Lots of manufacturers are wanting to build M2M devices, but don’t always know where to start when designing products that will interface with wireless LANs (WLANs). Ferdie Brilliantes, an electrical engineer, has attempted to clarify some of the issues in building “Internet of Things” devices in an Electronic Design article.
The biggest hurdle is that traditional appliance manufacturers, such as those making stoves and refrigerators, simply lack the expertise required to build network devices.
“For example, a home appliance manufacturer may not be proficient in antenna design,” Brilliantes wrote. “They may not be familiar with the details of a particular wireless standard. Or they may not be aware of FCC (News - Alert)/IC certification requirements. This lack of wireless expertise could be a significant challenge for some developers, so in order for them to get to market quickly, they can look to affordable solutions that are easy to integrate and require the least amount of ramp-up.”
Fortunately, there are ways to integrate wireless connectivity into home appliances easily. The two main choices for a company are to either design a chip-on-board (COB)-based solution or use a module provided by another company.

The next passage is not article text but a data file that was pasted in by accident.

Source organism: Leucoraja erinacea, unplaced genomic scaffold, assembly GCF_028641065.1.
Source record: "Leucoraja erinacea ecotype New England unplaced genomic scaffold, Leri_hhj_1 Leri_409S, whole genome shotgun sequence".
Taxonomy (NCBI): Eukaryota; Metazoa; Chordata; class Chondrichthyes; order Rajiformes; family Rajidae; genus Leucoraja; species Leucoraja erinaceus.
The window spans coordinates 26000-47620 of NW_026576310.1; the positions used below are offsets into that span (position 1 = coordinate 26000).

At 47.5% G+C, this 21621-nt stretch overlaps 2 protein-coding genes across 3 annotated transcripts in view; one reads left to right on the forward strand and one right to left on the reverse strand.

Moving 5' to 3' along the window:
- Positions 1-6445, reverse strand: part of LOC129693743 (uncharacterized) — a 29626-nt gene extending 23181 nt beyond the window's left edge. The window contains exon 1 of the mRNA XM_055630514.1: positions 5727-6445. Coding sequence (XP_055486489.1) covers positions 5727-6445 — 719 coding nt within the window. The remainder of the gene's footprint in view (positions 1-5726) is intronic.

Companies going the latter route will do well to choose a manufacturer that can support the module with wireless expertise and services, according to Brilliantes. Fortunately, a number of manufacturers are designing and building modules specifically for the embedded M2M market.
A manufacturer choosing a module will then have to decide whether to have the network stack (including the network drivers and operating system) on the module, or whether to have them reside on a separate MCU. The latter solution is more flexible, while it can be harder to implement and reduce the time to market.
With an integrated networking stack, the need for a complex MCU is reduced and the API is much easier for developers to use. On the other hand, this approach is more expensive.
Edited by Alisen Downey